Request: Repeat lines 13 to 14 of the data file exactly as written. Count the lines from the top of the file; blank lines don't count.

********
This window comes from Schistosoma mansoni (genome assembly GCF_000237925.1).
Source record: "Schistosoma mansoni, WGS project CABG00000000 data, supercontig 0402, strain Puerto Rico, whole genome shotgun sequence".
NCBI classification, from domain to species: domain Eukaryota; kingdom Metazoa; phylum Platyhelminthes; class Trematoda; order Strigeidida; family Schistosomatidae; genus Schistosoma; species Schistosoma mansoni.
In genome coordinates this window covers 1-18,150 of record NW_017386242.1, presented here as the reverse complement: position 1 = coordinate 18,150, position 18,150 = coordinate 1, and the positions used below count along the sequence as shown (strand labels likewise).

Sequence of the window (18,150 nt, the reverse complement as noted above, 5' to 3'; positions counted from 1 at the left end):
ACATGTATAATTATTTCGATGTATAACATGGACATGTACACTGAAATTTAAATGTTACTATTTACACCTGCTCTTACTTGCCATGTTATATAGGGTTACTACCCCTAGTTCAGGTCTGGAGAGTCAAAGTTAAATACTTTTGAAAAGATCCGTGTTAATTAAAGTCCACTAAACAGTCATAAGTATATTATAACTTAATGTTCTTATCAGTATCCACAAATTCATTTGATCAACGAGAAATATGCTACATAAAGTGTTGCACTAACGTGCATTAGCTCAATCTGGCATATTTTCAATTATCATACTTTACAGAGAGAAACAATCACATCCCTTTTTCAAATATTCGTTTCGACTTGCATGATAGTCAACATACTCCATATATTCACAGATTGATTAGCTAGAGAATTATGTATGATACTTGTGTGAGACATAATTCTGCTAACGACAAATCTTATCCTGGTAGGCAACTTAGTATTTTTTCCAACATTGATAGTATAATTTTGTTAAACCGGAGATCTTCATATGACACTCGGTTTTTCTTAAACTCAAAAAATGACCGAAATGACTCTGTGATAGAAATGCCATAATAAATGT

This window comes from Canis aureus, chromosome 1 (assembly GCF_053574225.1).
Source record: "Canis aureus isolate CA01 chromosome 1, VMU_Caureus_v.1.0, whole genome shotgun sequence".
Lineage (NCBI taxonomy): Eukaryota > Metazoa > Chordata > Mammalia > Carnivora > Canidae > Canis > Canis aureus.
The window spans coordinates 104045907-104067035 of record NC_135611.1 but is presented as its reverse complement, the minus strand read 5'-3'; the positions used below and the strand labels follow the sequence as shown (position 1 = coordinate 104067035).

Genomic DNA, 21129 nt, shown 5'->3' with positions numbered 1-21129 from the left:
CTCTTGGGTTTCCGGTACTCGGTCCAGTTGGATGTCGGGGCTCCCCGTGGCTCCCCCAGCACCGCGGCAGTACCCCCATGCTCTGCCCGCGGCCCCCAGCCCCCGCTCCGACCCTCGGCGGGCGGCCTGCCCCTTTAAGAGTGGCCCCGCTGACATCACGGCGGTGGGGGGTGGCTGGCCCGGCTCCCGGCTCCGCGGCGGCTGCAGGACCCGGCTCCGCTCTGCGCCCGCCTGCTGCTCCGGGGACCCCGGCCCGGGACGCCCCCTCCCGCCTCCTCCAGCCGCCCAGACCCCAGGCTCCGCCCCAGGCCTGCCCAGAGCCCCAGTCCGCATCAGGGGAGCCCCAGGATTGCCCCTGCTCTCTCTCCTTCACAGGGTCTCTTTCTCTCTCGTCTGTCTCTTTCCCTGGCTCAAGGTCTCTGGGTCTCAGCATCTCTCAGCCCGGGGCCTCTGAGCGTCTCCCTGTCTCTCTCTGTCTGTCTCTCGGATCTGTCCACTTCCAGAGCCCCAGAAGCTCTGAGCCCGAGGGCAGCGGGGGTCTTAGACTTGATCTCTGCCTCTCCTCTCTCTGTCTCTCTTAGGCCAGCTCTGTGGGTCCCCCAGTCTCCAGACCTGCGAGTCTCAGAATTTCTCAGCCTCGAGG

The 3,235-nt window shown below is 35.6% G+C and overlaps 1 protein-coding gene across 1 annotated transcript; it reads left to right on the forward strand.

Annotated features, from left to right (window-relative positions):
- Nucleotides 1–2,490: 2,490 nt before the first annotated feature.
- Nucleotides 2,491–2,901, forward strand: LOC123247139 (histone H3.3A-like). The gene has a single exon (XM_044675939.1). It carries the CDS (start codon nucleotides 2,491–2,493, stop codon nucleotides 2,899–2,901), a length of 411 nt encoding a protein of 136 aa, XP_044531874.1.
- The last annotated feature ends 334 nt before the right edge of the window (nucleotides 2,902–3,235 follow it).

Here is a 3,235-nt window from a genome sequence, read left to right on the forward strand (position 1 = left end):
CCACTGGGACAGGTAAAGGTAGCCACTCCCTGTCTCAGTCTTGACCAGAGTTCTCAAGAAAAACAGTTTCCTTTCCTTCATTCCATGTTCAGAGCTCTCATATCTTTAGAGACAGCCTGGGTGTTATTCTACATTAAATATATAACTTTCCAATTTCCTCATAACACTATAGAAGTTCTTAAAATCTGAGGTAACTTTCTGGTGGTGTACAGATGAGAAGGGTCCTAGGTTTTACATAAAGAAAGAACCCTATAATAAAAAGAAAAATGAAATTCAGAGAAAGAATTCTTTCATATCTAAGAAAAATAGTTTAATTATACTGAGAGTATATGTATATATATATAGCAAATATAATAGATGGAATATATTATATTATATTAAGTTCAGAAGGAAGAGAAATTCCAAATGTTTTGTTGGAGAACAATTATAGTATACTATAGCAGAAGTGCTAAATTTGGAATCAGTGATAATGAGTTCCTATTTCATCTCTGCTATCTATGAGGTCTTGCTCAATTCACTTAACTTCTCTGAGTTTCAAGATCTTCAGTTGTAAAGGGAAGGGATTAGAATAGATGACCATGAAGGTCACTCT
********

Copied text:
The 3,235-nt window shown below is 35.6% G+C and overlaps 1 protein-coding gene across 1 annotated transcript; it reads left to right on the forward strand.

Annotated features, from left to right (window-relative positions):